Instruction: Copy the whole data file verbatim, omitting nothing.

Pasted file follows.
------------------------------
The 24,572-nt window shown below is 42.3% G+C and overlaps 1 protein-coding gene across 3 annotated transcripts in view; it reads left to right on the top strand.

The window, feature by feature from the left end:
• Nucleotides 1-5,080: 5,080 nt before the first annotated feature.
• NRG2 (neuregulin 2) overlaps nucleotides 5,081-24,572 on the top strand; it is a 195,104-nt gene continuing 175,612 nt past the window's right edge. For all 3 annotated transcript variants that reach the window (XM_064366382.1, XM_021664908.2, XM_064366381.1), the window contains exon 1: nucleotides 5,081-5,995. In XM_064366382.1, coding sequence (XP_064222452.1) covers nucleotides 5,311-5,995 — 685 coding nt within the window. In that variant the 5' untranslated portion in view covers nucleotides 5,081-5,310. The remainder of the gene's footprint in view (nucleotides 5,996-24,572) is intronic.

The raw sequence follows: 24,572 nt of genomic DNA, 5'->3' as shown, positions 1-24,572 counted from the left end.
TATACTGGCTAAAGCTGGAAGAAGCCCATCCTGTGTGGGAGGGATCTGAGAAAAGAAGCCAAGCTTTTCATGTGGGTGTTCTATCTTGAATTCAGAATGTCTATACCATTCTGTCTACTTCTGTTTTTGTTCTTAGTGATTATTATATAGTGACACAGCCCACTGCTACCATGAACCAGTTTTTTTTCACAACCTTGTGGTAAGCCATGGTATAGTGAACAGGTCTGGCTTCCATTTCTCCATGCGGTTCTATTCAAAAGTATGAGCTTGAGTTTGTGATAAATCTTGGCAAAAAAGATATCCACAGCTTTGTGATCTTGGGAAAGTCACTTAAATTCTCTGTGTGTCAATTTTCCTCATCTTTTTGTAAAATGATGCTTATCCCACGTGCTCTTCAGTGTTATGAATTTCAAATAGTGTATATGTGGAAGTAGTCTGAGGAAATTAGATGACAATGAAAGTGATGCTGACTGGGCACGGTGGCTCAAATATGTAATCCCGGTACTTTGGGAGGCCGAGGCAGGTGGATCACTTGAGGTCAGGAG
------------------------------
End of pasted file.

The 24,572-nt window shown below is 42.3% G+C and overlaps 1 protein-coding gene across 3 annotated transcripts in view; it reads left to right on the top strand.

The window, feature by feature from the left end:
• Nucleotides 1-5,080: 5,080 nt before the first annotated feature.
• NRG2 (neuregulin 2) overlaps nucleotides 5,081-24,572 on the top strand; it is a 195,104-nt gene continuing 175,612 nt past the window's right edge. For all 3 annotated transcript variants that reach the window (XM_064366382.1, XM_021664908.2, XM_064366381.1), the window contains exon 1: nucleotides 5,081-5,995. In XM_064366382.1, coding sequence (XP_064222452.1) covers nucleotides 5,311-5,995 — 685 coding nt within the window. In that variant the 5' untranslated portion in view covers nucleotides 5,081-5,310. The remainder of the gene's footprint in view (nucleotides 5,996-24,572) is intronic.

The raw sequence follows: 24,572 nt of genomic DNA, 5'->3' as shown, positions 1-24,572 counted from the left end.
TATACTGGCTAAAGCTGGAAGAAGCCCATCCTGTGTGGGAGGGATCTGAGAAAAGAAGCCAAGCTTTTCATGTGGGTGTTCTATCTTGAATTCAGAATGTCTATACCATTCTGTCTACTTCTGTTTTTGTTCTTAGTGATTATTATATAGTGACACAGCCCACTGCTACCATGAACCAGTTTTTTTTCACAACCTTGTGGTAAGCCATGGTATAGTGAACAGGTCTGGCTTCCATTTCTCCATGCGGTTCTATTCAAAAGTATGAGCTTGAGTTTGTGATAAATCTTGGCAAAAAAGATATCCACAGCTTTGTGATCTTGGGAAAGTCACTTAAATTCTCTGTGTGTCAATTTTCCTCATCTTTTTGTAAAATGATGCTTATCCCACGTGCTCTTCAGTGTTATGAATTTCAAATAGTGTATATGTGGAAGTAGTCTGAGGAAATTAGATGACAATGAAAGTGATGCTGACTGGGCACGGTGGCTCAAATATGTAATCCCGGTACTTTGGGAGGCCGAGGCAGGTGGATCACTTGAGGTCAGGAG